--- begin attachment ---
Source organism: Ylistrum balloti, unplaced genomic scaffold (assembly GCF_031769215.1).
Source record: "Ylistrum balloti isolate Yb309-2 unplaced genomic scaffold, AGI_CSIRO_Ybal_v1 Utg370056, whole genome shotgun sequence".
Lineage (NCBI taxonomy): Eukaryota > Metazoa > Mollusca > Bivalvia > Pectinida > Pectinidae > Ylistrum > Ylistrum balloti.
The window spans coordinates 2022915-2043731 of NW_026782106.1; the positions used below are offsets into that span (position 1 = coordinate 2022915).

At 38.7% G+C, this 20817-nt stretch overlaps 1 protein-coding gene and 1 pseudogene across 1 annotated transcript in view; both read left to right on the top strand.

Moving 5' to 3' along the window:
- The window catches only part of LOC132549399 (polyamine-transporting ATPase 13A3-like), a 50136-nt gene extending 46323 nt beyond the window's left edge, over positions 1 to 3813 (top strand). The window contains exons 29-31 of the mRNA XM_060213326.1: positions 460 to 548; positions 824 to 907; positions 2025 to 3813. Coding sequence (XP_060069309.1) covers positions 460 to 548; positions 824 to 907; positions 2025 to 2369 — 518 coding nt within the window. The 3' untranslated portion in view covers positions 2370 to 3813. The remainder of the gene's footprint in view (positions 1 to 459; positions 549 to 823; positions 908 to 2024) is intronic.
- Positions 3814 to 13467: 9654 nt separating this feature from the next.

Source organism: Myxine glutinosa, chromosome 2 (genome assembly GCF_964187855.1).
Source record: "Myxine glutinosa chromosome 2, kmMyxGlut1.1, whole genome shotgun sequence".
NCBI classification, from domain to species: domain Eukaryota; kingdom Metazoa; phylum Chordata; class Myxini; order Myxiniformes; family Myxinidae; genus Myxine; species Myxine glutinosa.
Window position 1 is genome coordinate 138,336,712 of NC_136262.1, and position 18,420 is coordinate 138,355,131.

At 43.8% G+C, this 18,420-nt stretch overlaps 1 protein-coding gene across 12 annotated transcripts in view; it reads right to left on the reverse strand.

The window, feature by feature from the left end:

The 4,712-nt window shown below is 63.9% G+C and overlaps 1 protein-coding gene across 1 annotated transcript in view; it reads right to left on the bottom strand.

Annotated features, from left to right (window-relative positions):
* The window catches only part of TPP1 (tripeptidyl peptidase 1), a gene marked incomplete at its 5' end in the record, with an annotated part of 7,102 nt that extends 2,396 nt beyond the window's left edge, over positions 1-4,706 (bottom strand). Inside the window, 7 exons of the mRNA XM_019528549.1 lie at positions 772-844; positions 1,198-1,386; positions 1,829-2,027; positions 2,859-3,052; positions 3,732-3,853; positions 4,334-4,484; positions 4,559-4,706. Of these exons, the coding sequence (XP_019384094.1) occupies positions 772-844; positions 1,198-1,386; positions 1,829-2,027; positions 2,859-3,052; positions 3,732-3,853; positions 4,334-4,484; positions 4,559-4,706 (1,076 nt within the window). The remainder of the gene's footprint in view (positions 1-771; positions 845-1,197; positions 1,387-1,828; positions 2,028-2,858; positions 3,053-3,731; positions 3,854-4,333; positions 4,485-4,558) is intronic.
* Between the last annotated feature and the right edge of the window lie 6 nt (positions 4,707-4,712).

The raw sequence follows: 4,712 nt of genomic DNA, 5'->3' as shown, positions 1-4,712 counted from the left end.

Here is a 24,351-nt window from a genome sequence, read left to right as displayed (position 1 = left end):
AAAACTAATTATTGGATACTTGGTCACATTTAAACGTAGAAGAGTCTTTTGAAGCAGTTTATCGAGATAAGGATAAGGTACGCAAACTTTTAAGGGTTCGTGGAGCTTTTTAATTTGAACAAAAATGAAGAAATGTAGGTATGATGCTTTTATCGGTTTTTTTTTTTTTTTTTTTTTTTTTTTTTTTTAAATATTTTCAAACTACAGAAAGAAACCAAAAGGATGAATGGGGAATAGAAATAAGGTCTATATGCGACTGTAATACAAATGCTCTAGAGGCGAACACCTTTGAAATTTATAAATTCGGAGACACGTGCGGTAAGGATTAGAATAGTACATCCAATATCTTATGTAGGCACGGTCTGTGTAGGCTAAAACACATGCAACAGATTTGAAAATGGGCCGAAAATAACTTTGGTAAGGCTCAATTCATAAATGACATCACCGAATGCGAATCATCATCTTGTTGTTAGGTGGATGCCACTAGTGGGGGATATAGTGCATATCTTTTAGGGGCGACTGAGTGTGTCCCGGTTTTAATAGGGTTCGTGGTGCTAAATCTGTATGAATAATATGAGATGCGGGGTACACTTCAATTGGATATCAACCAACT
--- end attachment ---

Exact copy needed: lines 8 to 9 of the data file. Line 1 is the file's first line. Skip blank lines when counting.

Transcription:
- Positions 3814 to 13467: 9654 nt separating this feature from the next.

Source organism: Myxine glutinosa, chromosome 2 (genome assembly GCF_964187855.1).